As compute clusters scale, making efficient use of cluster resources becomes very important. Peloton is a Unified Resource Scheduler to co-schedule mixed types of workloads such as batch, stateless and stateful jobs in a single cluster for better resource utilization. Peloton is designed for web-scale companies like Uber with millions of containers and tens of thousands of nodes. Peloton features advanced resource management capabilities such as elastic resource sharing, hierarchical max-min fairness, resource overcommit, workload preemption, etc. Peloton is also Cloud agnostic and can be run in on-premise datacenters or in the Cloud.
Elastic Resource Sharing: Support hierachical resource pools to
elastically share resources among different teams.
Resource Overcommit and Task Preemption: Improve cluster
utilization by scheduling workloads using slack resources and
preempting best effort workloads.
Optimized for Big Data and Machine Learning: Support GPU and Gang
scheduling for Tensorflow. Also support advanced Spark features such
as dynamic resource allocation.
High Scalability: Scale to millions of containers and tens of
thousands of nodes.
Protobuf/gRPC based API: Support most of the language bindings
such as golang, java, python, node.js etc.
Co-scheduling Mixed Workloads: Support mixed workloads such as
batch, stateless and stateful jobs in a single cluster.
See the Tutorial for step-by-step instructions to start a local minicluster and submit a HelloWorld job to Peloton.
To achieve high-availability and scalability, Peloton uses an
active-active architecture with four separate daemon types: job
manager, resource manager, placement engine, and host manager. The
interactions among those daemons are designed so that the dependencies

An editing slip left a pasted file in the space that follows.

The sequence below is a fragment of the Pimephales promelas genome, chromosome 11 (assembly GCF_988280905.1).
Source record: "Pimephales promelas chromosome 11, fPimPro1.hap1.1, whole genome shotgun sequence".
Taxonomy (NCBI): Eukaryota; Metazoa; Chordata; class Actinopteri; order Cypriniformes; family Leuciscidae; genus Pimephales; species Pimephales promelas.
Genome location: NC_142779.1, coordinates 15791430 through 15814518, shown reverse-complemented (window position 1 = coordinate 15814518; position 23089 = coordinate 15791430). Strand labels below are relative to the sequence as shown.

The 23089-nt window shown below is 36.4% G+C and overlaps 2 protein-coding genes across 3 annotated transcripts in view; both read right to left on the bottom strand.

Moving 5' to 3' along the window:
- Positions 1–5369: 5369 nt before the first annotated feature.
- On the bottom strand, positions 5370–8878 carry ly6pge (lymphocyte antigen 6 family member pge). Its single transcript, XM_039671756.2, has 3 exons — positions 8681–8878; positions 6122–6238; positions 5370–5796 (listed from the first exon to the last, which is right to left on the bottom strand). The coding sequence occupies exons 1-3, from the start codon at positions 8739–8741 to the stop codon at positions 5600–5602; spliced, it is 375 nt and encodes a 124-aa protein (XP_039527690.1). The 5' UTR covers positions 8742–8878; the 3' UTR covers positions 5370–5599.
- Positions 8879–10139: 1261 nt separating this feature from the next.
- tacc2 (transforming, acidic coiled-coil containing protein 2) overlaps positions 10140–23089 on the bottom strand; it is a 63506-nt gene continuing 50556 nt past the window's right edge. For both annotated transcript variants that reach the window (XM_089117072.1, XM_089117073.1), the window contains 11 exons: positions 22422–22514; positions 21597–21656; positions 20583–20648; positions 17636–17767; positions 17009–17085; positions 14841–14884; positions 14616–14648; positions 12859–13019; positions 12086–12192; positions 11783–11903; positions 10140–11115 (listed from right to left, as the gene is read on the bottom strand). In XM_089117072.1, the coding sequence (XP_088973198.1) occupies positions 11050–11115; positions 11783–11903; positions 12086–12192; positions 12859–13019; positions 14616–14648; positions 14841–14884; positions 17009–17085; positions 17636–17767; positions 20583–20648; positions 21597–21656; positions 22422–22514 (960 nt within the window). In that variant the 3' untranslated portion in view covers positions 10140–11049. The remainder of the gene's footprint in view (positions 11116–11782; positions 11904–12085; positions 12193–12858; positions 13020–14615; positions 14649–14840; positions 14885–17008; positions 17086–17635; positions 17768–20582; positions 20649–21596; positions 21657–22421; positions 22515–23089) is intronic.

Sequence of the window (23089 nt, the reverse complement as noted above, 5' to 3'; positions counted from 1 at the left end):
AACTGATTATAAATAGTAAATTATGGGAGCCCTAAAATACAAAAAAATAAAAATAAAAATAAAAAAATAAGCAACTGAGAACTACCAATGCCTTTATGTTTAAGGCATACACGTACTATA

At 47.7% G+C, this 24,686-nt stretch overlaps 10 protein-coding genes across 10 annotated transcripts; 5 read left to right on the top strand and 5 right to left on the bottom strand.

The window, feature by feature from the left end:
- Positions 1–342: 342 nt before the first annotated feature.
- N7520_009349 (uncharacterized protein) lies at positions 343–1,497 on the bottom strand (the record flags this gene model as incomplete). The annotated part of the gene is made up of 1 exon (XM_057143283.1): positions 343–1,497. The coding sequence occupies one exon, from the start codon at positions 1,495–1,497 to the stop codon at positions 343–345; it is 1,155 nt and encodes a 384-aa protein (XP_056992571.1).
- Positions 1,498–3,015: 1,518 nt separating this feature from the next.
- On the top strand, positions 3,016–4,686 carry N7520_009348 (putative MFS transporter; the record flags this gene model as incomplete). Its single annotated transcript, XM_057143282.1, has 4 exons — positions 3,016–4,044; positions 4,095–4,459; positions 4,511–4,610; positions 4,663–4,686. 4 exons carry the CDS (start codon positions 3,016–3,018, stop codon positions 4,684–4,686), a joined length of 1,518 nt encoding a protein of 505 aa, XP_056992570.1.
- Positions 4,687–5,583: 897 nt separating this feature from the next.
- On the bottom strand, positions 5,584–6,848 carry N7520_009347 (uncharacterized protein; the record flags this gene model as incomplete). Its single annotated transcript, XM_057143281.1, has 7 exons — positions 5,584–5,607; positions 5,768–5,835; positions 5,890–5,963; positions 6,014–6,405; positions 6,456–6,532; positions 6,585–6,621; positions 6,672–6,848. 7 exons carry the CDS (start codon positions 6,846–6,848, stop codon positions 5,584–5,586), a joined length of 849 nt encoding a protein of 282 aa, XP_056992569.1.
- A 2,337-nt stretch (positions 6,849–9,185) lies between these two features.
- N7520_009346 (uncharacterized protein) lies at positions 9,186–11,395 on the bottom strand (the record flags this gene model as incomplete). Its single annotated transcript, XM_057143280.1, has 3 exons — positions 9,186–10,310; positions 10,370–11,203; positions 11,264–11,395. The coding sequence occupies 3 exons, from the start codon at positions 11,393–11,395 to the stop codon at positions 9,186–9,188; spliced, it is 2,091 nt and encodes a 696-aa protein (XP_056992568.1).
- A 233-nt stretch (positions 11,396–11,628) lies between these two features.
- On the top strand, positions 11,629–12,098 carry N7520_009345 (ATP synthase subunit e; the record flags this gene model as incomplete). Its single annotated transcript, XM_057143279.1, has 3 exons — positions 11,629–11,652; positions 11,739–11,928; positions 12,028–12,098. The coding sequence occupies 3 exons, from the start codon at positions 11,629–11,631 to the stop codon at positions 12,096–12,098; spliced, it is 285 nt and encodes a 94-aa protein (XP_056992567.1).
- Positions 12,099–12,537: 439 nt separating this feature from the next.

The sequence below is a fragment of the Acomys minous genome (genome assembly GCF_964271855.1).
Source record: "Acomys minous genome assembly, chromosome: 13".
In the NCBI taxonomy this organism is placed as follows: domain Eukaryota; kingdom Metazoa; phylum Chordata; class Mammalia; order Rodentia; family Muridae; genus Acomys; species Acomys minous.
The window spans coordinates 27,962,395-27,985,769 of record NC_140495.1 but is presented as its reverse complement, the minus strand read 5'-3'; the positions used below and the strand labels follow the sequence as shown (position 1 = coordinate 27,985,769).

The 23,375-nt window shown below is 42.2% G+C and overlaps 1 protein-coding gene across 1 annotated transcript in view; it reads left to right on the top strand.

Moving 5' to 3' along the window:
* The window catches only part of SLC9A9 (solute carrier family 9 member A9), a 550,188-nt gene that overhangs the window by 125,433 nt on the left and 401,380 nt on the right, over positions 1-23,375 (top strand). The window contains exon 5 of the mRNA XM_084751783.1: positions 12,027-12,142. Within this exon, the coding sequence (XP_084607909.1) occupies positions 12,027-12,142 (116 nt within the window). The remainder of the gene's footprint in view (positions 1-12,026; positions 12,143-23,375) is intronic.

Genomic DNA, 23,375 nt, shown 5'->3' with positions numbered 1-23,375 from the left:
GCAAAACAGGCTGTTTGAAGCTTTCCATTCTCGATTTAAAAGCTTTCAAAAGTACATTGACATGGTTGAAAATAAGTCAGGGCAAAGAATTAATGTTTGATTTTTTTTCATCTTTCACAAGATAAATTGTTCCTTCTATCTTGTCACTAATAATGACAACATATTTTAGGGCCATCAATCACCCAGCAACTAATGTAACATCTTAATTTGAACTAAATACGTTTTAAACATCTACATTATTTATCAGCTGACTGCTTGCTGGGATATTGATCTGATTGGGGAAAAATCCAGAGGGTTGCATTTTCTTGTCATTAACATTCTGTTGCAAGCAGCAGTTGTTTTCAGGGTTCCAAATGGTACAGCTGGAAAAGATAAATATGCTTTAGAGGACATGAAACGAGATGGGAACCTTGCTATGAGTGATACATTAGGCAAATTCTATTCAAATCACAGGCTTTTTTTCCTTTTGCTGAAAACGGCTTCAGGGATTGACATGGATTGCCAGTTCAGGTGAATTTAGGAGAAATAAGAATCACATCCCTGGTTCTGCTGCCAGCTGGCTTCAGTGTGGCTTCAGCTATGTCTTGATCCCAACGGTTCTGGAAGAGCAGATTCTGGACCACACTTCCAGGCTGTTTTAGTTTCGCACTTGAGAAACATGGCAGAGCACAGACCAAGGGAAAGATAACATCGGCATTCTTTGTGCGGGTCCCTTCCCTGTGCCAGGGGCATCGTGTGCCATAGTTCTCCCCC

are minimized and only occur in one direction. All four daemons depend
on Zookeeper for service discovery and leader election.
Figure , below, shows the high-level architecture of Peloton built on
top of Mesos, Zookeeper, and Cassandra:
Peloton consists of the following components:
- Peloton UI: is web-based UI for managing jobs, tasks, volumes, and
resource pools in Peloton.
- Peloton CLI: is command-line interface for Peloton with similar
functionality to the web-based interface.
- Peloton API: uses Protocol Buffers as the interface definition
language and YARPC as its RPC runtime. Peloton UI, Peloton CLI, and
other Peloton extensions are all built on top of the same Peloton
- Host Manager: abstracts away Mesos details from other Peloton
components. It registers with Mesos via Mesos HTTP API.
- Resource Manager: maintains the resource pool hierarchy and
periodically calculates the resource entitlement of each resource
pool, which is then used to schedule or preempt tasks
- Placement Engine: finds the placement (i.e., task to host mapping)
by taking into consideration the job and task constraints as well as
host attributes. Placement engines could be pluggable for different
job types such as stateful services and batch jobs.
- Job Manager: handles the lifecycle of jobs, tasks, and volumes. It
also supports rolling upgrades of tasks in a job for long-running
- Storage Gateway: provides an abstraction layer on top of different
storage backends so that we can migrate from one storage backend to
another without significant change in Peloton itself. We have a
default backend for Cassandra built-in, but can extend it to other
- Group Membership: manages the set of Peloton master instances and
elects a leader to both register to Mesos as a framework and
instantiate a resource manager.
See the User Guide for more detailed
information on how to use Peloton.
Peloton CLI is a command line interface for interacting with Peloton
clusters, such as creating jobs, check job status etc.
Peloton defines the APIs using Protobuf as the IDL and the clients can
access Peloton API via gRPC. Peloton supports three client bindings by
default including Python, Golang and Java. Any other language bindings
supported by gRPC should work as well.